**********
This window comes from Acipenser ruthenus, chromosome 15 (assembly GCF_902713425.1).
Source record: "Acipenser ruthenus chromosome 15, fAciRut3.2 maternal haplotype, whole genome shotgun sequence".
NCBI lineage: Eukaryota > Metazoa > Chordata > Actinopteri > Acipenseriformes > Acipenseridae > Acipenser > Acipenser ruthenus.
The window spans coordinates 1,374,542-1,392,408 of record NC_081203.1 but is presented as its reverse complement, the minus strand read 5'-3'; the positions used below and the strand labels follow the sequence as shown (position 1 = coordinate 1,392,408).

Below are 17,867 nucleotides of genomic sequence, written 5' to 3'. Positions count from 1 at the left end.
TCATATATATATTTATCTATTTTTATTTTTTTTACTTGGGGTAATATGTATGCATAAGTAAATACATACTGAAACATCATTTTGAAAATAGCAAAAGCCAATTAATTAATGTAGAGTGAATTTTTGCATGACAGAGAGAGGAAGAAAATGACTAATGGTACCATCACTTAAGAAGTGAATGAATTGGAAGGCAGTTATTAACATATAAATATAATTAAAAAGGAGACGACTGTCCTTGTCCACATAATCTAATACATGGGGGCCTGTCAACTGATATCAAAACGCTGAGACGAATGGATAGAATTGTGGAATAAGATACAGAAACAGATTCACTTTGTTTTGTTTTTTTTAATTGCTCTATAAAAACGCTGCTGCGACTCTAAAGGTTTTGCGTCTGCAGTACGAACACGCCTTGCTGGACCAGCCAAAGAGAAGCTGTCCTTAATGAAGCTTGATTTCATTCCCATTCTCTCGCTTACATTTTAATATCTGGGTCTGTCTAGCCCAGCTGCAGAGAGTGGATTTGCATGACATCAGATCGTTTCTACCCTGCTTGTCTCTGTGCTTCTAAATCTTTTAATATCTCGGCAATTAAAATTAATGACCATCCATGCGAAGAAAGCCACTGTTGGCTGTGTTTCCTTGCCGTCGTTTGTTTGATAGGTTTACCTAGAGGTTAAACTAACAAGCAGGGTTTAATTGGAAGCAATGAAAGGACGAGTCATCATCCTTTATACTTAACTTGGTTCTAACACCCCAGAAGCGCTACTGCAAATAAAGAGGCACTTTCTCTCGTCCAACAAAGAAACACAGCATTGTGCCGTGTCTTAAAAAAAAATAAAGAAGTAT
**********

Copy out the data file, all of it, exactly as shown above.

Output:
This window comes from Acipenser ruthenus, chromosome 15 (assembly GCF_902713425.1).
Source record: "Acipenser ruthenus chromosome 15, fAciRut3.2 maternal haplotype, whole genome shotgun sequence".
NCBI lineage: Eukaryota > Metazoa > Chordata > Actinopteri > Acipenseriformes > Acipenseridae > Acipenser > Acipenser ruthenus.
The window spans coordinates 1,374,542-1,392,408 of record NC_081203.1 but is presented as its reverse complement, the minus strand read 5'-3'; the positions used below and the strand labels follow the sequence as shown (position 1 = coordinate 1,392,408).

Below are 17,867 nucleotides of genomic sequence, written 5' to 3'. Positions count from 1 at the left end.
TCATATATATATTTATCTATTTTTATTTTTTTTACTTGGGGTAATATGTATGCATAAGTAAATACATACTGAAACATCATTTTGAAAATAGCAAAAGCCAATTAATTAATGTAGAGTGAATTTTTGCATGACAGAGAGAGGAAGAAAATGACTAATGGTACCATCACTTAAGAAGTGAATGAATTGGAAGGCAGTTATTAACATATAAATATAATTAAAAAGGAGACGACTGTCCTTGTCCACATAATCTAATACATGGGGGCCTGTCAACTGATATCAAAACGCTGAGACGAATGGATAGAATTGTGGAATAAGATACAGAAACAGATTCACTTTGTTTTGTTTTTTTTAATTGCTCTATAAAAACGCTGCTGCGACTCTAAAGGTTTTGCGTCTGCAGTACGAACACGCCTTGCTGGACCAGCCAAAGAGAAGCTGTCCTTAATGAAGCTTGATTTCATTCCCATTCTCTCGCTTACATTTTAATATCTGGGTCTGTCTAGCCCAGCTGCAGAGAGTGGATTTGCATGACATCAGATCGTTTCTACCCTGCTTGTCTCTGTGCTTCTAAATCTTTTAATATCTCGGCAATTAAAATTAATGACCATCCATGCGAAGAAAGCCACTGTTGGCTGTGTTTCCTTGCCGTCGTTTGTTTGATAGGTTTACCTAGAGGTTAAACTAACAAGCAGGGTTTAATTGGAAGCAATGAAAGGACGAGTCATCATCCTTTATACTTAACTTGGTTCTAACACCCCAGAAGCGCTACTGCAAATAAAGAGGCACTTTCTCTCGTCCAACAAAGAAACACAGCATTGTGCCGTGTCTTAAAAAAAAATAAAGAAGTAT